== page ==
Norway’s conservative government is moving ahead with a plan to ban the burqa from the country’s schools.
Just a few weeks ago, Norway’s government said it didn’t favor such a ban, even though the opposition Labour Party had also voiced support for it. But now, according to The Local, they’re doing an about-face, and drafting regulations that will ban the burqa in schools and universities for both students and teachers.
The ban will only cover the burqa, which entirely covers the wearer’s face and body. More “revealing” garments, like the hijab and niqab (a veil exposing only the eyes), will remain legal.
The ban is likely to have only a small effect, as only a handful of Muslims in Norway wear the burqa anywhere at all. Nevertheless, like in many other European states, strict Islamic dress has become a flashpoint in the general debate over the steady growth of the country’s Muslim population. Supporters of bans claim the garments are a tool for oppressing women, while opponents argue that banning them is an attack on religious freedom.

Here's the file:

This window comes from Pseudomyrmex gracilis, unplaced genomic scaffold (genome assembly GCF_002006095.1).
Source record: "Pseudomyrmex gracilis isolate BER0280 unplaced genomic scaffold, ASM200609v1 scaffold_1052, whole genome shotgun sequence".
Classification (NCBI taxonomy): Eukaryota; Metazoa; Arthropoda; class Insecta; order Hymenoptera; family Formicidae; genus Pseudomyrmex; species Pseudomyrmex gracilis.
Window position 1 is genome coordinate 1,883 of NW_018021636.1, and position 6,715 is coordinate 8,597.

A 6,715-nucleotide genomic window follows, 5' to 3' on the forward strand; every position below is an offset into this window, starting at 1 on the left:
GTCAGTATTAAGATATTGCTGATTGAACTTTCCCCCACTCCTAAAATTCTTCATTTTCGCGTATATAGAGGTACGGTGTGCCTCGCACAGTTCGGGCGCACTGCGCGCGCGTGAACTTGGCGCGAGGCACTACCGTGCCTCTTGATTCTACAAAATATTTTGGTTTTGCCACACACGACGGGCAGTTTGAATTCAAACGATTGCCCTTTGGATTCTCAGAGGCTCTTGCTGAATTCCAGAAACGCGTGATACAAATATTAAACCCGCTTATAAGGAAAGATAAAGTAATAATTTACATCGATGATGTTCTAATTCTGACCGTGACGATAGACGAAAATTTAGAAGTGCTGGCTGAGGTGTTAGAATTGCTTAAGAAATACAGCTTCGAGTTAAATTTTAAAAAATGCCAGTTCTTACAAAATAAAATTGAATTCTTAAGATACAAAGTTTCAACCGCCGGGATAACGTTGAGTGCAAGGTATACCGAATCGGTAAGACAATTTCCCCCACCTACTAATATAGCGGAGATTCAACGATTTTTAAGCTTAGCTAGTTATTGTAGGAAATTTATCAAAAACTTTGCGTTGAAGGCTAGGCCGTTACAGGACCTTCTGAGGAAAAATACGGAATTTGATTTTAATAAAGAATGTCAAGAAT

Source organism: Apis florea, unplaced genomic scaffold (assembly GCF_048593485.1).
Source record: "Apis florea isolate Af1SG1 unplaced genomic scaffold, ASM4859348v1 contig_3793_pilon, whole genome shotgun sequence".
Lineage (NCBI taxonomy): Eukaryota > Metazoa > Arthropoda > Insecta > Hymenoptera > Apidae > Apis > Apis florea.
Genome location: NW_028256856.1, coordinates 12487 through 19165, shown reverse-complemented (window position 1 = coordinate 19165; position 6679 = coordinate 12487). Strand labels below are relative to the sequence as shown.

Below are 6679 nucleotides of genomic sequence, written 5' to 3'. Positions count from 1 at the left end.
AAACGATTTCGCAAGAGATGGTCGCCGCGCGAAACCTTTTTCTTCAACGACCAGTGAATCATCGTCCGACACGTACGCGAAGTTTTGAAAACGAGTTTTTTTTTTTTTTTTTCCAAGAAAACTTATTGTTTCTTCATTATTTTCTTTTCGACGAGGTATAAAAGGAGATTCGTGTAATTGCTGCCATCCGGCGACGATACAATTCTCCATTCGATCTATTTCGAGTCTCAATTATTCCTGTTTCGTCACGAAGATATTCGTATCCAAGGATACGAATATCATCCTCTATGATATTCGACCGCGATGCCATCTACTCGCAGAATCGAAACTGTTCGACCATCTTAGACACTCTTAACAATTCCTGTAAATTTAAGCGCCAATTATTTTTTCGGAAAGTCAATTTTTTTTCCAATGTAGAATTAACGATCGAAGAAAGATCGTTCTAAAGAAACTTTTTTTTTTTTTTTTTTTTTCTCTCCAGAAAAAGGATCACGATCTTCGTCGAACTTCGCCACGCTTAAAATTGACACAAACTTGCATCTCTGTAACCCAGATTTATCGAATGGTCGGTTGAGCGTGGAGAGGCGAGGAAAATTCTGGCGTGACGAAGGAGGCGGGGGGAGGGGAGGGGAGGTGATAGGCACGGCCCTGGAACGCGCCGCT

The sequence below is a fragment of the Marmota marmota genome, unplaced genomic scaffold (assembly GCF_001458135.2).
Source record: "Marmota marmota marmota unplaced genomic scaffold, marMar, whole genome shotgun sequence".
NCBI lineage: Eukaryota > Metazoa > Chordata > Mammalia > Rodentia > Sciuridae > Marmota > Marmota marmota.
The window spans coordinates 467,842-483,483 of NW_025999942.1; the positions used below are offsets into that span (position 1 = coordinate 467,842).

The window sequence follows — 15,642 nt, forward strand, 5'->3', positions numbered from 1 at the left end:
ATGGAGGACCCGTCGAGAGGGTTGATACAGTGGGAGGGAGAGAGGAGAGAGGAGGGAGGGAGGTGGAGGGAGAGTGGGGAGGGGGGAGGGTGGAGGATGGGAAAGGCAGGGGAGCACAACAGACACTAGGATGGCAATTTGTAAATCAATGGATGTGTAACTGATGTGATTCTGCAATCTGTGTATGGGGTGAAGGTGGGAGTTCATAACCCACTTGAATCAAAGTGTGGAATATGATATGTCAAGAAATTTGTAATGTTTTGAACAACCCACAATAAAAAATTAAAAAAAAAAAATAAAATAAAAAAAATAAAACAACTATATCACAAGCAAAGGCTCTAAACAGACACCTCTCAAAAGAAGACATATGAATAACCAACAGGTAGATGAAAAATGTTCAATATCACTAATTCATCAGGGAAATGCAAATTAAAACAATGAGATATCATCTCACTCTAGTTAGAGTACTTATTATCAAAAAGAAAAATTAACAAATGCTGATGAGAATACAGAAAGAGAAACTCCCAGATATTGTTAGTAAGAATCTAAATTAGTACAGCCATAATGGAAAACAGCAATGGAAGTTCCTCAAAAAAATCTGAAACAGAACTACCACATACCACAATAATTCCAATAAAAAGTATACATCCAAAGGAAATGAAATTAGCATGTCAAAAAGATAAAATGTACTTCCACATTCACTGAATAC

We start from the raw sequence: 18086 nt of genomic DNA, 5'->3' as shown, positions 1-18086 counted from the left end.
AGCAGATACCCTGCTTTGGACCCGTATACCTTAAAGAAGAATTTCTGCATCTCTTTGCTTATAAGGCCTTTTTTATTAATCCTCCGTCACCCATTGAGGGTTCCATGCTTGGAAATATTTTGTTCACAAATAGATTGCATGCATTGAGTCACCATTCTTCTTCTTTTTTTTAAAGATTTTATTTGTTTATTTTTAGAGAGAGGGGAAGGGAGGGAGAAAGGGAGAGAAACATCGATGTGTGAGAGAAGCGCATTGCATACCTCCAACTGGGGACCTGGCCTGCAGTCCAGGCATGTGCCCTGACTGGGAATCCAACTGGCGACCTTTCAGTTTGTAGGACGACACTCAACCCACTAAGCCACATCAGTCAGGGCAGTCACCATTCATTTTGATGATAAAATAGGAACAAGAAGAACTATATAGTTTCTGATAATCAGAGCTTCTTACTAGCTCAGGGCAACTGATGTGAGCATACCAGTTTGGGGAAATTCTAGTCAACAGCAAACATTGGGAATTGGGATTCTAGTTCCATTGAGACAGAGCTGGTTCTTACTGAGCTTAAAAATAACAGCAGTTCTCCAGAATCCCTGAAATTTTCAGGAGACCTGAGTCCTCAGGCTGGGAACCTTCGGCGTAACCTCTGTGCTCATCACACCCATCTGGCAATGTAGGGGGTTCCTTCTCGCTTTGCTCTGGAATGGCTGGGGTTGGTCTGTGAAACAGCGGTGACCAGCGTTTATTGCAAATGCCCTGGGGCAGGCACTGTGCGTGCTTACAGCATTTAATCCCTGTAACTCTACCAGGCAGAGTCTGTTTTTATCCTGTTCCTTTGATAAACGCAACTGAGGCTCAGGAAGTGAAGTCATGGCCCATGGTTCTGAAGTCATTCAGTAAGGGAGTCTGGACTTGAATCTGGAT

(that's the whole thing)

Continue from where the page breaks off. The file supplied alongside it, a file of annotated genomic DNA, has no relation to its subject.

Several European countries have passed laws restricting Islamic dress in some capacity. France and Belgium have both banned wearing a burqa or niqab in public. More than half of Germany bans the wearing of headscarves by female teachers. Swiss lawmakers are currently close to passing a total burqa ban as well.